BBC3 is just coming to the end of it’s Mad World season which has focussed on the mental health of young people. Last week Channel 4’s Notes from the Inside featured classical pianist and former in-patient James Rhodes meeting and playing music for several long-stay residents of a large psychiatric hospital. And just to make sure we’re not solely talking about documentaries and flies on the wall, the much anticipated second series of My Big Fat Mad Diary made big waves and should be starting to film around about now-ish.

And for further chipping away at the stigma of mental illness, who better than top sportspeople such as Andrew ‘Freddie’ Flintoff to demonstrate how Depression (capital ‘D’) can chip away and even destroy even the tough, well honed psyche of the champion athlete?

All of this is of course brilliant and wonderful. But there is a ‘but’.

Earlier this week BBC3 broadcast the slightly ill-titled Failed by the NHS.  Several young people with histories of mental health problems described their experiences of being let down by mental health services, although perhaps it’s fair to say in most cases they had actually been let down by shoddy individual practitioners and a chronic withdrawal of resources, but that’s another story.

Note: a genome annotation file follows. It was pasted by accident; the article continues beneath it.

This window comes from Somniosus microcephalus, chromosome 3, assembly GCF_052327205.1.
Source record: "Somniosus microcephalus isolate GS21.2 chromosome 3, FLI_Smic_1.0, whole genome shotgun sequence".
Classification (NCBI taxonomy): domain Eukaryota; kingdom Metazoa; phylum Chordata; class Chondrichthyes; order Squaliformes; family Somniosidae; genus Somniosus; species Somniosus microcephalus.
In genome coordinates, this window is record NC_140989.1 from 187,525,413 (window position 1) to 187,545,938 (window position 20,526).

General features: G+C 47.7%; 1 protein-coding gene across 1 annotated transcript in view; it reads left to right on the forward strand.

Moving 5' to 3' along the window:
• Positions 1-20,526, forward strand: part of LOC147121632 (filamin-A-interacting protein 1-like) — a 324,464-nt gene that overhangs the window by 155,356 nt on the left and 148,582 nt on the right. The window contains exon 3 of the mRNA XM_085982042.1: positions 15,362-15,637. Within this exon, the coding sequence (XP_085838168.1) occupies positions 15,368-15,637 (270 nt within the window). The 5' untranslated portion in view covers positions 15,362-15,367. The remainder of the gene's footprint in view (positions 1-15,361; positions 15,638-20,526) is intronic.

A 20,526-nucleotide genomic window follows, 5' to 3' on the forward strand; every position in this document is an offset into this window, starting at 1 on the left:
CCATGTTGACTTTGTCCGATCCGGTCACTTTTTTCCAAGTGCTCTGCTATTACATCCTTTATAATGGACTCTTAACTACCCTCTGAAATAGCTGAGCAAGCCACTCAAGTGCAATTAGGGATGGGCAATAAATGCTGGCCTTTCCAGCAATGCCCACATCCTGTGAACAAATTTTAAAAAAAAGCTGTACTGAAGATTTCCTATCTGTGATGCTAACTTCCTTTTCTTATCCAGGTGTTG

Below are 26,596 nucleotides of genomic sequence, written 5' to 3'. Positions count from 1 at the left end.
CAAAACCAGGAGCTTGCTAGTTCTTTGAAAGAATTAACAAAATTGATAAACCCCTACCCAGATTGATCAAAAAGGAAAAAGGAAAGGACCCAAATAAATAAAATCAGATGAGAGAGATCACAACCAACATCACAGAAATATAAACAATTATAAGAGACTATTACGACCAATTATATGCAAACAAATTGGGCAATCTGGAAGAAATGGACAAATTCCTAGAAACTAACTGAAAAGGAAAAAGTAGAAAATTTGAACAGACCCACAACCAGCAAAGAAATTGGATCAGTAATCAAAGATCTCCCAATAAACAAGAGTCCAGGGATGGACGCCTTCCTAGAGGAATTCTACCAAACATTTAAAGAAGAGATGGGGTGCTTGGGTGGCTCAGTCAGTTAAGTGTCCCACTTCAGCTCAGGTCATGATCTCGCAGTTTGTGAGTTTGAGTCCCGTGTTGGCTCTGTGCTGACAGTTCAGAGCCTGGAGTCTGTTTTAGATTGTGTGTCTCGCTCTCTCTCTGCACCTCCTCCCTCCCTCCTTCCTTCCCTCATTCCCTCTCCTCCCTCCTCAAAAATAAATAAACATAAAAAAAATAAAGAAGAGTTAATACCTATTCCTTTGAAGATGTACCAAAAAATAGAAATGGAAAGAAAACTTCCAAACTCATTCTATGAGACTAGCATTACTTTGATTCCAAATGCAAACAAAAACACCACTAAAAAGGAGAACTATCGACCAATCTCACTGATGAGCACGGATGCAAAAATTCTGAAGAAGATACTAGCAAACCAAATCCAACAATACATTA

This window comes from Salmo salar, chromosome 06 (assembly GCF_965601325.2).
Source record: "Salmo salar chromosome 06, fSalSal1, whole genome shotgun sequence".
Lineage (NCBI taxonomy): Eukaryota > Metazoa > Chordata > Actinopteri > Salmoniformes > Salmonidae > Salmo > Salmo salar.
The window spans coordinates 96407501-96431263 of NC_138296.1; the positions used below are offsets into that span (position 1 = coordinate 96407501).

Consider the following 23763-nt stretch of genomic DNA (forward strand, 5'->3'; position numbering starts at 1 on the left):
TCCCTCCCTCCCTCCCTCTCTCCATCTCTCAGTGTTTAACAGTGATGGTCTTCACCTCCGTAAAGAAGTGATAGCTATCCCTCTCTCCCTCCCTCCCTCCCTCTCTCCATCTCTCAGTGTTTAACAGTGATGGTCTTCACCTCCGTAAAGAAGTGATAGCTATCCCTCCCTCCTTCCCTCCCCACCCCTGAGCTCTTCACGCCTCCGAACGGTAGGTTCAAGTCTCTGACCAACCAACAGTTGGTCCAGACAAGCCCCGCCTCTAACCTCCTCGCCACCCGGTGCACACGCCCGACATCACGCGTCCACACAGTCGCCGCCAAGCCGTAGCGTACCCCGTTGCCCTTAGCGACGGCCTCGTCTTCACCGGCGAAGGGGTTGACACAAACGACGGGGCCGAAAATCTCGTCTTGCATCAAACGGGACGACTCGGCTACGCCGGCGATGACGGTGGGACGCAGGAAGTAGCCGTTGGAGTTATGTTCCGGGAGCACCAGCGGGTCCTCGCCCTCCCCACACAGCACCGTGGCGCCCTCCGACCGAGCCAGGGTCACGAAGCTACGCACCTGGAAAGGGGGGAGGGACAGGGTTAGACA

Like most of the documentary output from the ‘New Mad’ franchise, the contributors were not psychiatrists nor psychologists nor any other species of mental health professional. They were ordinary people who have themselves experienced mental health problems at first hand. We should celebrate this. But I took to Twitter to wonder aloud who was missing from this show and most of those that have come before. Are all users of mental health services articulate, intelligent, middle-class and white?

Where are the voices of those whose lives have been punctured by constant admissions and readmissions, often compelled by the Mental Health Act? Those whose psychosis has them on first name terms with every local copper and paramedic within a twenty mile radius? Or the patients of our Psychiatric Intensive Care Units (PICUs) who, to quote Will Self’s recent (and highly controversial) Guardian polemic ‘present a terrifying spectacle of seriously disturbed patients shouting, yelping, gurning and shaking – I know, I’ve seen them.’ Yes, Will. So have I. Up close and personal, but never on my flatscreen.